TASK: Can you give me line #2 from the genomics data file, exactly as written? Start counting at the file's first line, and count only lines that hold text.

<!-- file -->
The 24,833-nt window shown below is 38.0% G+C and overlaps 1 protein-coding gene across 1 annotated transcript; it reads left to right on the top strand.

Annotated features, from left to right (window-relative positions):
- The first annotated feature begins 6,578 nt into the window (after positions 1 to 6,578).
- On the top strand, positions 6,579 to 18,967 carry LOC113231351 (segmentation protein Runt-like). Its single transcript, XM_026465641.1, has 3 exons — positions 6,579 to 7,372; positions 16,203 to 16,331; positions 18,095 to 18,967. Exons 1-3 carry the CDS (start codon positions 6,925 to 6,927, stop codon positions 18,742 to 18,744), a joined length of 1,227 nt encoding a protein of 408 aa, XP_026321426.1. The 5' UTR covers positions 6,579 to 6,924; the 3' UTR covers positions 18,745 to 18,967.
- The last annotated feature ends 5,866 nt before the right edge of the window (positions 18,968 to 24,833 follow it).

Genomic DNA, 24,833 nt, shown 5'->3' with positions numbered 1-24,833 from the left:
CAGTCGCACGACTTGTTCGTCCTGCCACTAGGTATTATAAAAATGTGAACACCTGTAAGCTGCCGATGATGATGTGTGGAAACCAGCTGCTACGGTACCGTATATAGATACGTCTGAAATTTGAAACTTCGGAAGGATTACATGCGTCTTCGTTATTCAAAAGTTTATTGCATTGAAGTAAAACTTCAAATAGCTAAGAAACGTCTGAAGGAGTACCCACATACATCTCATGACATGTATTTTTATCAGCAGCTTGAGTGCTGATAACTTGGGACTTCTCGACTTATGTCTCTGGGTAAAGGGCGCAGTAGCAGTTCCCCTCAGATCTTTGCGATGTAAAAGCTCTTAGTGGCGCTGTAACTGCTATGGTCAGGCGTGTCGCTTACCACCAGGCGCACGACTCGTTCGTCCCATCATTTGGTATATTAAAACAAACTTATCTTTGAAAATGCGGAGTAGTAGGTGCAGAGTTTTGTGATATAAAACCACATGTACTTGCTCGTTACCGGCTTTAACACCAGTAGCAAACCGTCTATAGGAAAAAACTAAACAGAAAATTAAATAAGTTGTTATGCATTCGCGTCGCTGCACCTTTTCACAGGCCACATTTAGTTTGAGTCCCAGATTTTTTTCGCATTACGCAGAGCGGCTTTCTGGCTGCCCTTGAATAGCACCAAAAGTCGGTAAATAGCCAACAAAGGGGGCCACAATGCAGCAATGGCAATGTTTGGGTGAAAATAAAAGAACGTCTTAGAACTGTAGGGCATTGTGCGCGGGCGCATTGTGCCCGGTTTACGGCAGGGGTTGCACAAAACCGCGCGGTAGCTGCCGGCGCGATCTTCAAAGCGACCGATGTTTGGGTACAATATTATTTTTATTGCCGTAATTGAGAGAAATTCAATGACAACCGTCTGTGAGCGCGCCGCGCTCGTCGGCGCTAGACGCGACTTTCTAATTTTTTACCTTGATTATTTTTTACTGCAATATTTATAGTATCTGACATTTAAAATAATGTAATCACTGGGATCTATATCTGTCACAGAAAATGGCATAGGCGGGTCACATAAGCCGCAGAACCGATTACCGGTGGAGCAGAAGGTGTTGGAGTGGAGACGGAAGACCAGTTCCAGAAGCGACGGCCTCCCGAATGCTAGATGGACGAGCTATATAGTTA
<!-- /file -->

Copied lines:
Annotated features, from left to right (window-relative positions):